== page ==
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This article argues that Russia, like many other countries, faces a population decline that must be tackled sooner or later:

The shrinking of Russia’s population overall, and especially the working-age population, is inevitable. According to the median forecast provided by the Russian Federal State Statistics Service, the population is expected to decrease by 2.5 million people by 2035, a roughly 1.7 percent drop. The active working-age population will likely see an even steeper decline of 3.1 million people.

(..)

For Russia, immigration is not a matter of choice. It is a matter of necessity, in order to sustain the population.

Considering that there are still many migrants aiming for Europe, has Russia considered accepting a fraction of them?

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    Russia is accepting significant numbers of migrant workers from the former USSR.
    – o.m.
    Nov 26 '20 at 18:32
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    Russia is considering long-term tourist visas and golden visas. Nov 26 '20 at 19:36
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    You might be interested: politics.stackexchange.com/questions/48103/…
    – Allure
    Nov 26 '20 at 20:32
  • Russia can only considere (or not) accepting migrants that want to reach Russia Nov 27 '20 at 13:16
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The main point of the article is somewhat irrelevant. The EU proves that "multiculturalism", i.e., assimilating and co-living of different groups of people, stopped working at some point - just watch the increase of terrorism and social unrest in Europe. Therefore, it is irrelevant to consider arbitrary migrants as a solution to the problem (which really exists, and need to be solved).

Russia is accepting migrant workers from the former USSR (mostly Russian-speaking), but not for solving population problem - at least mainly. It is a solution of unemployment in former USSR Asian republics, which lose their factories and industry during the 90s. Which, in its turn, should be solved to increase stability in Central Asia.

The population problem can hardly be solved by migrants. Russian maternal capital works better:

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Of course, problem is present (and is a real problem, one of consequences of USSR dissolving and nightmare of the 90s), its solving is in process, and cannot be called "easy and cheap". But it definitely cannot be solved by arbitrary migrants.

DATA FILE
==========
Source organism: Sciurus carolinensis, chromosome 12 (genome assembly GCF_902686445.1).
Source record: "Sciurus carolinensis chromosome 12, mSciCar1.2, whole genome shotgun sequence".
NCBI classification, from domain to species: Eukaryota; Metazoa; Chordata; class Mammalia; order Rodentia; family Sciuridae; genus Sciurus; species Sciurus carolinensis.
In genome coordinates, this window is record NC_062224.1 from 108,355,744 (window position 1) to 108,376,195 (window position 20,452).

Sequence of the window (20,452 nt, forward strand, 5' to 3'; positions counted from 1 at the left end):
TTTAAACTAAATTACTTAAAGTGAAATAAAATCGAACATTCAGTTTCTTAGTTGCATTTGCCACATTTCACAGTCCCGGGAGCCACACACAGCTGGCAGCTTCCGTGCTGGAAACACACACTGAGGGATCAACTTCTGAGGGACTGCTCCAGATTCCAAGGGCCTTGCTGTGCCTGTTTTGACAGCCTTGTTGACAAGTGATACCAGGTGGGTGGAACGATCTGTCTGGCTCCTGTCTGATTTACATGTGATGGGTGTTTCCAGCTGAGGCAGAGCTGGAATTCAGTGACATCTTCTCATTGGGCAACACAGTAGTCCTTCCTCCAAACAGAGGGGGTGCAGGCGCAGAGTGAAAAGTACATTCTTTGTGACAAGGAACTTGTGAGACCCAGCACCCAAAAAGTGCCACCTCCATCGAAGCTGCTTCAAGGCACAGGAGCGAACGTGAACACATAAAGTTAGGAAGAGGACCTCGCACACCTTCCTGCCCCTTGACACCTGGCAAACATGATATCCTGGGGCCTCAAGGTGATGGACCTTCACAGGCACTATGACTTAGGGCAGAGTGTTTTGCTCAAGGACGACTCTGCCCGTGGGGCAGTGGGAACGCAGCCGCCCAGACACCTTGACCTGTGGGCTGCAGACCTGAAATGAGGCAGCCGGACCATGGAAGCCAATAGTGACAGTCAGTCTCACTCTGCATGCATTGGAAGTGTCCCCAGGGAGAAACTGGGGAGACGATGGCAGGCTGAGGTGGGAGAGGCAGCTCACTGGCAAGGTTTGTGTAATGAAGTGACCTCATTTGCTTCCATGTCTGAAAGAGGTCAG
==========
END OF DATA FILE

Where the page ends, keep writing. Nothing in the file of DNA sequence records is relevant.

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    "EU proves, that "multiculturalism" (assimilating and co-living of different groups of people) stopped working at some point - just watch nowadays uprising of terrorism and people unrest in Europe.". This assumption that multiculturalism causes terrorism and unrest is very questionable. Do you have sources proving this causation?
    – Erwan
    Nov 27 '20 at 14:26
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    My point was, that, along with fair migrants, Europe accepted enough radicals, and, with foreign population growth, it becomes harder to co-exist Nov 27 '20 at 14:35
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    The causes of terrorism are complex and it's not the topic of the question, but the equation "immigration => terrorism" is definitely misleading. The link between immigration and civil unrest is even thinner, most indications point to poor economic conditions as a much more important factor (arguably they could also play a role in the likelihood of radicalization). To be clear, the fact that a country doesn't want to accept indiscriminate immigration is common and there can be good reasons to it, but linking this to a dubious claim about immigration in the EU looks like a bad explanation.
    – Erwan
    Nov 27 '20 at 15:44
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    "The EU proves" - interesting point. I'd like to see that proof because I haven't seen anything like that yet. However, it's irrelevant to the question.
    – Peter
    Nov 27 '20 at 18:38

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